The Jean Sutherland Boggs records contain the general correspondence and administrative records of the first woman to direct the Philadelphia Museum of Art. The records date from 1977 to 1983 and include correspondence, memoranda, meeting minutes, reports, financial records, departmental and curatorial files, and other museum related records. The files also contain correspondence and materials received from other institutions and museum colleagues, as well as letters received from the general public.
These records are arranged in a single series. The series is arranged chronologically by fiscal year, and each fiscal year is arranged alphabetically. Folders are filed by names of individuals, organizations or museum subjects. Much of the correspondence of 1979, Jean Boggs’ first year at the museum, consists of letters of welcome and congratulations from both the Philadelphia community and the museum community at large, which she always answered with a personal note. As an Edgar Degas scholar, Boggs was frequently contacted to discuss the artist. The museum’s acquisition of the Degas painting titled After the Bath is discussed in letters and memoranda. Other records concern acquisition proposals from collectors and curators. The 1981 execution of the Sol LeWitt wall drawing No. 351 (“On a Blue Ceiling…”) is documented in a series of memoranda. The correspondence between Boggs, Anne D’Harnoncourt, and Jasper Johns offers more insights into the working relationships between directors and artists. Other materials include newspaper and magazine clippings related to Boggs’ appointment to her post and retrospective assessments of her short but influential tenure, photographs of Boggs and artwork, ephemera, and one audio recording. Boggs authored editorials and public addresses, and copies of working and final versions can be found throughout the collection. Many records concern her association with professional organizations such as the Association of Art Museum Directors.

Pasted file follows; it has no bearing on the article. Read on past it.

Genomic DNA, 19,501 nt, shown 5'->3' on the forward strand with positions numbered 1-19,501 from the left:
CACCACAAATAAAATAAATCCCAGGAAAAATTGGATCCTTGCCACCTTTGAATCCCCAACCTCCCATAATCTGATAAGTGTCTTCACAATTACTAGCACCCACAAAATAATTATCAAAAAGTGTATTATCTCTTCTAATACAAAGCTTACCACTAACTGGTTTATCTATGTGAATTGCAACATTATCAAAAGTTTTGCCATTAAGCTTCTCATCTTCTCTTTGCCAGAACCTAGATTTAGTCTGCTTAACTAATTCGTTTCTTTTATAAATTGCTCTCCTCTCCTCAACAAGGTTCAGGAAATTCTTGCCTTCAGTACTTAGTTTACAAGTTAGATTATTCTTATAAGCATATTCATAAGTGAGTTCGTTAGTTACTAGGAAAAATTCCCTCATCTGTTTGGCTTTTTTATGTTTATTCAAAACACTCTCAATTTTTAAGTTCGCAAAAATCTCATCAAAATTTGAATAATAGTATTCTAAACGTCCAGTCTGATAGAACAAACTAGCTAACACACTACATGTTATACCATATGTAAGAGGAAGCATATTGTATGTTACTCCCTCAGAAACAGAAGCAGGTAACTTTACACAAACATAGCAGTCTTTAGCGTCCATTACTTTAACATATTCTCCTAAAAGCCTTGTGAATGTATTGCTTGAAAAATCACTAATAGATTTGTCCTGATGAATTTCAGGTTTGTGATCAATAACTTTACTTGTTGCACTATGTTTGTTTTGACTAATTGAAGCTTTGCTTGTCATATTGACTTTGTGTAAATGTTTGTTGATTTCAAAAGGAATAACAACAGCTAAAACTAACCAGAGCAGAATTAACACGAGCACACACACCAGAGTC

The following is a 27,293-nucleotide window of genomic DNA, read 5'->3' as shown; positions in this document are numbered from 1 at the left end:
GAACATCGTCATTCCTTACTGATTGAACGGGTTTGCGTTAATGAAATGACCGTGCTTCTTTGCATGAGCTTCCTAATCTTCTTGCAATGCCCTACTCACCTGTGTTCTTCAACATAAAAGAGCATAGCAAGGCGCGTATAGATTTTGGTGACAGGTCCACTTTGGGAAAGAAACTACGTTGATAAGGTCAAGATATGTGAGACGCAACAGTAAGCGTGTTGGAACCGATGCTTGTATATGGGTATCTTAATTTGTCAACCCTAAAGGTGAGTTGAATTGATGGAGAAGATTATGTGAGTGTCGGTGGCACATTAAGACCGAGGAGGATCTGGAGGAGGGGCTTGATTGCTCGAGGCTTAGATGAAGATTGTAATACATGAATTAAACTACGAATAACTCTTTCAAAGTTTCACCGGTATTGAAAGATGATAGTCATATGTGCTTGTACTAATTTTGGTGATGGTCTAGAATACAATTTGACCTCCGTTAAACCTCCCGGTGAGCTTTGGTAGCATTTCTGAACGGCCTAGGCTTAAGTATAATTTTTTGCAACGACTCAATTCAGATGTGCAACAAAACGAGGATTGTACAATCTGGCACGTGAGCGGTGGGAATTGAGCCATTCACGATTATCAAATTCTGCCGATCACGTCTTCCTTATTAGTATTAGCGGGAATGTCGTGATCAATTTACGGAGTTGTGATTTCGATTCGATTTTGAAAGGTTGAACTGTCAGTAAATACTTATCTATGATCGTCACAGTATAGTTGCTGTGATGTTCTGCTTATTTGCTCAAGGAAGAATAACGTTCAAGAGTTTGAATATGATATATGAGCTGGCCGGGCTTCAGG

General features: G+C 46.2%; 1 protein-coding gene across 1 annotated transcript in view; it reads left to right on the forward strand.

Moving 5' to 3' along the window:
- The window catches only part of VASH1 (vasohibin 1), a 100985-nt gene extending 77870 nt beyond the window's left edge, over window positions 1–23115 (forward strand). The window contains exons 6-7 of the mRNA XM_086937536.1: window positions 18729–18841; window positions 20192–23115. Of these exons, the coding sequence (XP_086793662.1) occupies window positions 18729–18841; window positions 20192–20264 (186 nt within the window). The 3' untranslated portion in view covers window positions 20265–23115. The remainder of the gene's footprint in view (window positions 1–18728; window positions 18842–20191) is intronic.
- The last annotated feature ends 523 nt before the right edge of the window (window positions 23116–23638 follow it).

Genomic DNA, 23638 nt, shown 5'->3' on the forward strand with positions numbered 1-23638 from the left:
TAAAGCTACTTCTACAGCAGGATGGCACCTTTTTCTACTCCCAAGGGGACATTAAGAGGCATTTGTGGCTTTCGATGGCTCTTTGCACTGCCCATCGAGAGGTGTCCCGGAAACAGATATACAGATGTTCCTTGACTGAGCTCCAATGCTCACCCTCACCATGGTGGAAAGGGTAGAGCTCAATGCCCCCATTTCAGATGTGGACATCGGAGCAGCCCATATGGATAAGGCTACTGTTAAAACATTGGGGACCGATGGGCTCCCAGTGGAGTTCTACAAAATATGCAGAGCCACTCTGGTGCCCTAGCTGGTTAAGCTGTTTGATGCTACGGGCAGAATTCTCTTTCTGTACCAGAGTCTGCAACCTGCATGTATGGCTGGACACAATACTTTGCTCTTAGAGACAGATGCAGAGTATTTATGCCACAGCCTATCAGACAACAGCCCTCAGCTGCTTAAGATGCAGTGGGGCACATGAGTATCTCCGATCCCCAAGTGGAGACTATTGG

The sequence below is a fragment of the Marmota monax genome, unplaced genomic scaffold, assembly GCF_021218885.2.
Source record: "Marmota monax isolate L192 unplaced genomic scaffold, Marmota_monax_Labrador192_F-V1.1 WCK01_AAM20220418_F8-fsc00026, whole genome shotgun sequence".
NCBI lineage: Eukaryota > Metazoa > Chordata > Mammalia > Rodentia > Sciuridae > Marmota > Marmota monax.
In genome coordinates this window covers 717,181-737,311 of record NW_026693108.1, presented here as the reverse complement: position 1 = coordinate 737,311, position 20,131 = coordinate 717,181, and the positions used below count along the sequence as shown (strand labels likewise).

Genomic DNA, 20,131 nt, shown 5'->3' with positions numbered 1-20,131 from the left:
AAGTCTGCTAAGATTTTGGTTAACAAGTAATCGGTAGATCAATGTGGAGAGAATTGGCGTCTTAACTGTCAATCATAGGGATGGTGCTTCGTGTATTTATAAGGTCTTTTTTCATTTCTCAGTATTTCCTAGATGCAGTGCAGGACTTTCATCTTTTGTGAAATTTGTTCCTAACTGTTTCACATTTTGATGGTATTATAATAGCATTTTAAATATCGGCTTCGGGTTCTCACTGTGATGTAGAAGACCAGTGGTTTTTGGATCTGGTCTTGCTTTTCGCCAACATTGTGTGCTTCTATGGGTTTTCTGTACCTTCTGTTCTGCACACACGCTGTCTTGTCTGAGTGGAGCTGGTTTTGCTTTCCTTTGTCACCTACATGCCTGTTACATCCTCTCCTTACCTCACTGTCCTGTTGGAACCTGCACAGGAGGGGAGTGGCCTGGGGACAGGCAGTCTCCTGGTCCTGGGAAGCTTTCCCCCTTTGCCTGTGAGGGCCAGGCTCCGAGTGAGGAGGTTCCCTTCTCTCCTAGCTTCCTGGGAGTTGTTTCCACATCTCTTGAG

The Museum’s relationship with the city is recorded in several places, usually concerning financial matters. Meeting agenda, minutes, memoranda, and newspaper clippings offer information on this topic. Other records relate to the stewardship of collections shared by the city of Philadelphia and the museum. These may be found in folders labeled “Fairmount Park Houses.” Other organizations represented in this collection include the architectural firm of Venturi, Rauch and Scott Brown. Boggs corresponded with the firm at the beginning of the assessment project that led to the redesign of the Museum’s entrance. Boggs also communicated with the firm on the subject of a historic ticket booth located outside the Fox Theatre in Philadelphia. The records include photographs and the Venturi, Rauch and Scott Brown assessment of this architectural feature. During Boggs’ tenure, the museum worked with local television producers (Channel 57) to create a short educational series about the museum and its collections. Memoranda, summaries, and transcripts document the production process and audio commentary of each episode.